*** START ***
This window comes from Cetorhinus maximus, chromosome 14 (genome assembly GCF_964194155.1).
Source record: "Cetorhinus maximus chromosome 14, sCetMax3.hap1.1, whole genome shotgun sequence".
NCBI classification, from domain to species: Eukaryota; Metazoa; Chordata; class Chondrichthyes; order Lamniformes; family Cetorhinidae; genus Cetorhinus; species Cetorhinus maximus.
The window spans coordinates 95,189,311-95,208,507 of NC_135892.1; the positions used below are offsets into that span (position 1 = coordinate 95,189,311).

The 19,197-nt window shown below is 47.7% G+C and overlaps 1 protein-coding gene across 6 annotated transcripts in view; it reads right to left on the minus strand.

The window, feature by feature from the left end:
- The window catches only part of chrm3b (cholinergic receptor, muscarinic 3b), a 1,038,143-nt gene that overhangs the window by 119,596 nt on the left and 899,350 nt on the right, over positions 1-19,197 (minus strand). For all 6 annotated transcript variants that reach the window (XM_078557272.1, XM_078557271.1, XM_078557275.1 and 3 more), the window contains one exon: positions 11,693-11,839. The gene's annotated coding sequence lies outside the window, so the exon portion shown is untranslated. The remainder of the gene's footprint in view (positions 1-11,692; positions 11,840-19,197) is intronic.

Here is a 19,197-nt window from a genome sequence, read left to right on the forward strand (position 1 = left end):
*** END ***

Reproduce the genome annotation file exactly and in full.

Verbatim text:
This window comes from Cetorhinus maximus, chromosome 14 (genome assembly GCF_964194155.1).
Source record: "Cetorhinus maximus chromosome 14, sCetMax3.hap1.1, whole genome shotgun sequence".
NCBI classification, from domain to species: Eukaryota; Metazoa; Chordata; class Chondrichthyes; order Lamniformes; family Cetorhinidae; genus Cetorhinus; species Cetorhinus maximus.
The window spans coordinates 95,189,311-95,208,507 of NC_135892.1; the positions used below are offsets into that span (position 1 = coordinate 95,189,311).

The 19,197-nt window shown below is 47.7% G+C and overlaps 1 protein-coding gene across 6 annotated transcripts in view; it reads right to left on the minus strand.

The window, feature by feature from the left end:
- The window catches only part of chrm3b (cholinergic receptor, muscarinic 3b), a 1,038,143-nt gene that overhangs the window by 119,596 nt on the left and 899,350 nt on the right, over positions 1-19,197 (minus strand). For all 6 annotated transcript variants that reach the window (XM_078557272.1, XM_078557271.1, XM_078557275.1 and 3 more), the window contains one exon: positions 11,693-11,839. The gene's annotated coding sequence lies outside the window, so the exon portion shown is untranslated. The remainder of the gene's footprint in view (positions 1-11,692; positions 11,840-19,197) is intronic.

Here is a 19,197-nt window from a genome sequence, read left to right on the forward strand (position 1 = left end):